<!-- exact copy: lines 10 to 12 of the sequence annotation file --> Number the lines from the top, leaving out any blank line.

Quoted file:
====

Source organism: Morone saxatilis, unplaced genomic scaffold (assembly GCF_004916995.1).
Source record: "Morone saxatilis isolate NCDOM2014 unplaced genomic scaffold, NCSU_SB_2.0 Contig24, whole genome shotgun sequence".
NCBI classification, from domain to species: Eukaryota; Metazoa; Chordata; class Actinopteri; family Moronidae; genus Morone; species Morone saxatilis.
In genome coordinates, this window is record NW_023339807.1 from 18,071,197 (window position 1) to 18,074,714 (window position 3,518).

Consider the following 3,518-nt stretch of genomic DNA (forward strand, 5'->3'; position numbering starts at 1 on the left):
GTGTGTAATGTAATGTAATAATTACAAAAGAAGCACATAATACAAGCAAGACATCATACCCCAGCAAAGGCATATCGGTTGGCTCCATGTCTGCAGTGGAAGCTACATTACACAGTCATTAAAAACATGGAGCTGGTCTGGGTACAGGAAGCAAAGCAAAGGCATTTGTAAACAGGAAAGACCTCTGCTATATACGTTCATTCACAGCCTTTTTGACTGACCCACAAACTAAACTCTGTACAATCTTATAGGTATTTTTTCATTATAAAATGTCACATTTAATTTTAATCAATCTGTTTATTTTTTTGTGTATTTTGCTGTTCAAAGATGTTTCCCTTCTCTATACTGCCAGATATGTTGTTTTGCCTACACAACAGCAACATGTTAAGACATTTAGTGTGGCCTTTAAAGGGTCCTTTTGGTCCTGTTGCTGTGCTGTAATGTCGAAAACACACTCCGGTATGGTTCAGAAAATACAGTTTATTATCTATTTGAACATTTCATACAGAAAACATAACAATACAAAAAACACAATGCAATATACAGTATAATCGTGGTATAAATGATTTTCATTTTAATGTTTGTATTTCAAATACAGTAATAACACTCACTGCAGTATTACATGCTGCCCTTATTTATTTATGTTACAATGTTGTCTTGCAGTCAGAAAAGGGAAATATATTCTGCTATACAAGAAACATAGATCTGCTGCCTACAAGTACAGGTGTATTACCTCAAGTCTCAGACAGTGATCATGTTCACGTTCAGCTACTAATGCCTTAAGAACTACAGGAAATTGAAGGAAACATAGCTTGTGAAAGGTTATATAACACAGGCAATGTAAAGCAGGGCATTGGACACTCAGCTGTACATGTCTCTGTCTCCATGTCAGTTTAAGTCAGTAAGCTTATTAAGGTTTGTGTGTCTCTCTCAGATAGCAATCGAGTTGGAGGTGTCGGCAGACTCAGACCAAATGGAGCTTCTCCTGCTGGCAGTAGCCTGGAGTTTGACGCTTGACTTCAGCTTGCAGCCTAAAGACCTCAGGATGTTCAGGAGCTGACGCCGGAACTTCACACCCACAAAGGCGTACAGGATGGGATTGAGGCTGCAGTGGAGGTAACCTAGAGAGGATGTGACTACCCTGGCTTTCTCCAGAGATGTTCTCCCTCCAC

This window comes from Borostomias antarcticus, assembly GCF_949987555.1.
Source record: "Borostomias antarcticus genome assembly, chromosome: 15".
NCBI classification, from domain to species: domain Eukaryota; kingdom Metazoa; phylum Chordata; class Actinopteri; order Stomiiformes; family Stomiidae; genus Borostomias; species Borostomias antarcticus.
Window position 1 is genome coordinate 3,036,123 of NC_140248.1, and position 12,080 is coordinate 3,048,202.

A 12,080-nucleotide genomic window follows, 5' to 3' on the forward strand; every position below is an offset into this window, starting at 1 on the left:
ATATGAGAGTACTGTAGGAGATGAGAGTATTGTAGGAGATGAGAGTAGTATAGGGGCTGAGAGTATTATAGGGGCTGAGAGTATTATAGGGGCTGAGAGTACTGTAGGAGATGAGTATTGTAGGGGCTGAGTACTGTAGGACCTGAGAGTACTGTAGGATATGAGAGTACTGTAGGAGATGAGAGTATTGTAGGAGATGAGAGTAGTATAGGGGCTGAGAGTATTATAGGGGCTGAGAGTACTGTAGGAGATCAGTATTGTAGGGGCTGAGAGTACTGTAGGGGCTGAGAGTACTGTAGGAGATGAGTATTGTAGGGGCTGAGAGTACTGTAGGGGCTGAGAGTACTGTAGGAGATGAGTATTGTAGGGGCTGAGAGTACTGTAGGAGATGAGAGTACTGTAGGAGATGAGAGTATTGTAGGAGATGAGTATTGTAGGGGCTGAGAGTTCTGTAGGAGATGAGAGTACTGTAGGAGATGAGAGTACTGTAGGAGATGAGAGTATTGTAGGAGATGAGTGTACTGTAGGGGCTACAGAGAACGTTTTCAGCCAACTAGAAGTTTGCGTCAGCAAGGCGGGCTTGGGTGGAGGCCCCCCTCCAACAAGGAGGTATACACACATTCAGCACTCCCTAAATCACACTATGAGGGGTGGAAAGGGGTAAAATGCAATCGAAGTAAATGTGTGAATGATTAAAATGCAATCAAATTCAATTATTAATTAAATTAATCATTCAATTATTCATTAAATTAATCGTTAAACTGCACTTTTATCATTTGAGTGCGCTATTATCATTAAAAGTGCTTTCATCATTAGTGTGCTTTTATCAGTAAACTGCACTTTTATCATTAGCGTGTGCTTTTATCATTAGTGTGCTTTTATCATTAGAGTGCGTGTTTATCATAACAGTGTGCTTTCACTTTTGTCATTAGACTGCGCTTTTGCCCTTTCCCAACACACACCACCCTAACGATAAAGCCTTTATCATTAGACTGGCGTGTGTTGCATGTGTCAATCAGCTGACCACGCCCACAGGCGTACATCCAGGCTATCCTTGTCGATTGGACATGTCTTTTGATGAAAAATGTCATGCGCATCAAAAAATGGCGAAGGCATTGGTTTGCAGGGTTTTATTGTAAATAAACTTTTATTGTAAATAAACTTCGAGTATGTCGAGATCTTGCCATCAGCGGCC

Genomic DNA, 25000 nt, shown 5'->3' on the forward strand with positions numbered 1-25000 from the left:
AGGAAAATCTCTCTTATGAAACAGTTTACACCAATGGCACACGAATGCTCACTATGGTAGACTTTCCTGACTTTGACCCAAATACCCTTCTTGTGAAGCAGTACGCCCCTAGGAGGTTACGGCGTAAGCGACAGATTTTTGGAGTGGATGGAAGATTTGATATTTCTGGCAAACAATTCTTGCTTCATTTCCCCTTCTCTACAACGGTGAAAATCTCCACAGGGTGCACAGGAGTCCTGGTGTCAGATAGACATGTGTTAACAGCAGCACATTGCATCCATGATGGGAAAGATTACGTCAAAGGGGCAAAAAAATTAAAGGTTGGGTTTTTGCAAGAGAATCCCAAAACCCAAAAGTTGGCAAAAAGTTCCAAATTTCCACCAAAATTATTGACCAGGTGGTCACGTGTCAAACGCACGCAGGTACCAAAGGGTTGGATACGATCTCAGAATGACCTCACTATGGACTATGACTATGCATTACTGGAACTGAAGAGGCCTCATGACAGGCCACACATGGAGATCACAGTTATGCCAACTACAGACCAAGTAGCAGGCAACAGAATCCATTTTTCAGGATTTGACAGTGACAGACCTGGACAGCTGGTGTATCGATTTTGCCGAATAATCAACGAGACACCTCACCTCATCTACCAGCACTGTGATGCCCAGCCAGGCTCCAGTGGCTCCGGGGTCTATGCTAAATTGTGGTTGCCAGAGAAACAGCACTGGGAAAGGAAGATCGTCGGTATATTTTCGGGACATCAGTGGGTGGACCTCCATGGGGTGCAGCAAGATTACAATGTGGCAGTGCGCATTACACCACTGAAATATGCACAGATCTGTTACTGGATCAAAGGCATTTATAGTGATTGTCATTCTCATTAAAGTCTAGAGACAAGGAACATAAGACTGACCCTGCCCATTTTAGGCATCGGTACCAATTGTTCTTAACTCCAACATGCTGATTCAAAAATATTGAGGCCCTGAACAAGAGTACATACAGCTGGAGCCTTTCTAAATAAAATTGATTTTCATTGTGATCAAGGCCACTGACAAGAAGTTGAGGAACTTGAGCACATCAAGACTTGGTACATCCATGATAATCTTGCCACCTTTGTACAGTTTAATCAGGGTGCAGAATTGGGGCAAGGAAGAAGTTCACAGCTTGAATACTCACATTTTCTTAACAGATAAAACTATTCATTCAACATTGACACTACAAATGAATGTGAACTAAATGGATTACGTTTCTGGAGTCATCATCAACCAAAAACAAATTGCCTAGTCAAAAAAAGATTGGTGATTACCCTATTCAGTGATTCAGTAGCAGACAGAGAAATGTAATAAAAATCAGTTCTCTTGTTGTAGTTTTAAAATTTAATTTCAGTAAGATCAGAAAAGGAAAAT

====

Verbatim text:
Window position 1 is genome coordinate 3,036,123 of NC_140248.1, and position 12,080 is coordinate 3,048,202.

A 12,080-nucleotide genomic window follows, 5' to 3' on the forward strand; every position below is an offset into this window, starting at 1 on the left:
ATATGAGAGTACTGTAGGAGATGAGAGTATTGTAGGAGATGAGAGTAGTATAGGGGCTGAGAGTATTATAGGGGCTGAGAGTATTATAGGGGCTGAGAGTACTGTAGGAGATGAGTATTGTAGGGGCTGAGTACTGTAGGACCTGAGAGTACTGTAGGATATGAGAGTACTGTAGGAGATGAGAGTATTGTAGGAGATGAGAGTAGTATAGGGGCTGAGAGTATTATAGGGGCTGAGAGTACTGTAGGAGATCAGTATTGTAGGGGCTGAGAGTACTGTAGGGGCTGAGAGTACTGTAGGAGATGAGTATTGTAGGGGCTGAGAGTACTGTAGGGGCTGAGAGTACTGTAGGAGATGAGTATTGTAGGGGCTGAGAGTACTGTAGGAGATGAGAGTACTGTAGGAGATGAGAGTATTGTAGGAGATGAGTATTGTAGGGGCTGAGAGTTCTGTAGGAGATGAGAGTACTGTAGGAGATGAGAGTACTGTAGGAGATGAGAGTATTGTAGGAGATGAGTGTACTGTAGGGGCTACAGAGAACGTTTTCAGCCAACTAGAAGTTTGCGTCAGCAAGGCGGGCTTGGGTGGAGGCCCCCCTCCAACAAGGAGGTATACACACATTCAGCACTCCCTAAATCACACTATGAGGGGTGGAAAGGGGTAAAATGCAATCGAAGTAAATGTGTGAATGATTAAAATGCAATCAAATTCAATTATTAATTAAATTAATCATTCAATTATTCATTAAATTAATCGTTAAACTGCACTTTTATCATTTGAGTGCGCTATTATCATTAAAAGTGCTTTCATCATTAGTGTGCTTTTATCAGTAAACTGCACTTTTATCATTAGCGTGTGCTTTTATCATTAGTGTGCTTTTATCATTAGAGTGCGTGTTTATCATAACAGTGTGCTTTCACTTTTGTCATTAGACTGCGCTTTTGCCCTTTCCCAACACACACCACCCTAACGATAAAGCCTTTATCATTAGACTGGCGTGTGTTGCATGTGTCAATCAGCTGACCACGCCCACAGGCGTACATCCAGGCTATCCTTGTCGATTGGACATGTCTTTTGATGAAAAATGTCATGCGCATCAAAAAATGGCGAAGGCATTGGTTTGCAGGGTTTTATTGTAAATAAACTTTTATTGTAAATAAACTTCGAGTATGTCGAGATCTTGCCATCAGCGGCC